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Why is Aspirin given for high hemoglobin and RBC count?

The following is an actual conversation between an iCliniq user and a doctor that has been reviewed and published as a Premium Q&A.

Medically reviewed by

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Published At March 26, 2017
Reviewed AtDecember 21, 2023

Patient's Query

Hi doctor,

I am a 40-year-old male. My hemoglobin was 18.3 g/dL, but it has come down to 17.7 g/dL in the last two months. My RBC count varies between 6.1 to 6.27 now, and my PCV is 51.9 %. I am taking mini Aspirin as suggested by my doctor. Do I have any reason to worry?

Hi,

Welcome to icliniq.com.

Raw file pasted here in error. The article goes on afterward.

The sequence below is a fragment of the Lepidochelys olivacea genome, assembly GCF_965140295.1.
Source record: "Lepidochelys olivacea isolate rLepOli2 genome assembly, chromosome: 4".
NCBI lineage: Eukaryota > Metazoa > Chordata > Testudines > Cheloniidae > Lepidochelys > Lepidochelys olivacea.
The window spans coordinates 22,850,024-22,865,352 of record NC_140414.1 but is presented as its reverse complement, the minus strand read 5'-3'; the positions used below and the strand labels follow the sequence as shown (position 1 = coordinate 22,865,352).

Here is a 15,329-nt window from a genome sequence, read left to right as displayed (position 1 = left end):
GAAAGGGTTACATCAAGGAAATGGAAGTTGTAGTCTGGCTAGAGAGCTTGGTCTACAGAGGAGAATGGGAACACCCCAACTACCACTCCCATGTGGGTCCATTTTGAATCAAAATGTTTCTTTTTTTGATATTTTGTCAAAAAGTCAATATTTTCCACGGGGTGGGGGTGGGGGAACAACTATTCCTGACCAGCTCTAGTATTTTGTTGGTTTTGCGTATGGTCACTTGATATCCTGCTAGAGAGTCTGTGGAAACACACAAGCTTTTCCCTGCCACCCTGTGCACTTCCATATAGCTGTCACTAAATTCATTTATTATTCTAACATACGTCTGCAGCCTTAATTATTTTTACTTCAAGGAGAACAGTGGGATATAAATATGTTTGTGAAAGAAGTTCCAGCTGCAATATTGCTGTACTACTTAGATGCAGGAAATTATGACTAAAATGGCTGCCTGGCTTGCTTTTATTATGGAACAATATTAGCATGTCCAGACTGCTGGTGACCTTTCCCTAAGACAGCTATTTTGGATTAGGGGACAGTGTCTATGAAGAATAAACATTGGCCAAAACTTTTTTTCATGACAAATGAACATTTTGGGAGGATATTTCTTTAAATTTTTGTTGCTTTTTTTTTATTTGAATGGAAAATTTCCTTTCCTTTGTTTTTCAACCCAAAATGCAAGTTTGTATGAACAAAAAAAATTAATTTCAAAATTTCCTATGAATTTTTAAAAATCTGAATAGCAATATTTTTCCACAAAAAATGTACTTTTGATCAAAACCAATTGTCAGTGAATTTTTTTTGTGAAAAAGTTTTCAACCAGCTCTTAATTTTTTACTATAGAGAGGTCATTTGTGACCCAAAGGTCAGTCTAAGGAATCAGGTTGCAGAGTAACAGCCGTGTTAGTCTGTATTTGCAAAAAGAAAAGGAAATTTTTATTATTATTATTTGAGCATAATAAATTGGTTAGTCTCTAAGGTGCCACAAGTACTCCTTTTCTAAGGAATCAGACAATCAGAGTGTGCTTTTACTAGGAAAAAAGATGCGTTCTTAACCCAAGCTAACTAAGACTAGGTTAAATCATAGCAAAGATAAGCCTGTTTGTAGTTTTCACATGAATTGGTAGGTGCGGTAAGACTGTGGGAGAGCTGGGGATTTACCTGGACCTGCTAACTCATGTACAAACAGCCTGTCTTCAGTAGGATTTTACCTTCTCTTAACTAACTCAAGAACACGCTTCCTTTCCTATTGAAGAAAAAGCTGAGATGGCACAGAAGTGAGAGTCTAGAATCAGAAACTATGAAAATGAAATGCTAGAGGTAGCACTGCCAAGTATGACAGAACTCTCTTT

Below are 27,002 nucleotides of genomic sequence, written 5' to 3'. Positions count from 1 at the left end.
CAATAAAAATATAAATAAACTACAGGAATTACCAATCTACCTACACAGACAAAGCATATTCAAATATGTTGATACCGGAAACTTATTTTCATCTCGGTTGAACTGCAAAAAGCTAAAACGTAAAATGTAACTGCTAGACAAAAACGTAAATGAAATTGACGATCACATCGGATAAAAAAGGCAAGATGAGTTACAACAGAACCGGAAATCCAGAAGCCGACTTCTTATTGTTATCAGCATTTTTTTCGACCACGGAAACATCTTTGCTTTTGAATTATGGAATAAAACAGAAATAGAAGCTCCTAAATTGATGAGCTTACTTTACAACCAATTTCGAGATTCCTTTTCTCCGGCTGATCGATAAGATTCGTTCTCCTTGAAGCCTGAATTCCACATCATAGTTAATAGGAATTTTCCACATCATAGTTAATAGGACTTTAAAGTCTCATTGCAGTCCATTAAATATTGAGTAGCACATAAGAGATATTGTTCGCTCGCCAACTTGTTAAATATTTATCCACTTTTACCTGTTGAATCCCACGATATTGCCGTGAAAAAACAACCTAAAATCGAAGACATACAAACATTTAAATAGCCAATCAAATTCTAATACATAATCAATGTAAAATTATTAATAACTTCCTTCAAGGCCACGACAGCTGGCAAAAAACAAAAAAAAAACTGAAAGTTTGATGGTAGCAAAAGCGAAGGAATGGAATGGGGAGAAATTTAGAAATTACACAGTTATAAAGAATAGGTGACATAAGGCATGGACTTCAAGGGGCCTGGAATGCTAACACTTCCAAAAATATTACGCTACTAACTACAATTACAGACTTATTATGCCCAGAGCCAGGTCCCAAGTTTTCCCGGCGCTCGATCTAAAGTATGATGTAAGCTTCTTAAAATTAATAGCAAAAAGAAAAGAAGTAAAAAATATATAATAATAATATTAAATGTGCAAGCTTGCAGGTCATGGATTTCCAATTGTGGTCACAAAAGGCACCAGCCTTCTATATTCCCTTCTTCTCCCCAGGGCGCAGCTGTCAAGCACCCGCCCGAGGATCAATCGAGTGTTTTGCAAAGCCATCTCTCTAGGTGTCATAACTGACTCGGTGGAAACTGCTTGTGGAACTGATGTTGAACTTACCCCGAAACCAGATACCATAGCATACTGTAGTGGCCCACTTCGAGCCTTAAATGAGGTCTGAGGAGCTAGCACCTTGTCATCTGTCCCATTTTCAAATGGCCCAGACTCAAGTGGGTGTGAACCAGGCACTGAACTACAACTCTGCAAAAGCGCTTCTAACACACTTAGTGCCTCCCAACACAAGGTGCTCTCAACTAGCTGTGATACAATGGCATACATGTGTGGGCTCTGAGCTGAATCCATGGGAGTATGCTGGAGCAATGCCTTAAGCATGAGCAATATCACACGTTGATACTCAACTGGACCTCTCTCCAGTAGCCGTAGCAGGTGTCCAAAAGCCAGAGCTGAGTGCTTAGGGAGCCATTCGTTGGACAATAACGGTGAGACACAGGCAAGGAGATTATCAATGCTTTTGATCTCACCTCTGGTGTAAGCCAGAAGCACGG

Your hemoglobin level, RBC (red blood cells), and PCV (packed cell volume) are high. The lymph node, liver, and spleen need to be clinically examined.

Do you have a history of dizziness, weakness, and stroke?

High levels of RBC and hemoglobin can cause blood clots and can lead to vascular complications like stroke. This is the reason your doctor gave you Aspirin.

You are at risk of polycythemia vera, and it has to be ruled out by bone marrow study or molecular testing for JAK2 gene mutation.

Phlebotomy might be needed to reduce RBC mass. Consult your physician or a nearby hematologist for examination and further workup.

Same symptoms don't mean you have the same problem. Consult a doctor now!

Dr. Goswami Parth Rajendragiri
Dr. Goswami Parth Rajendragiri

Pathology

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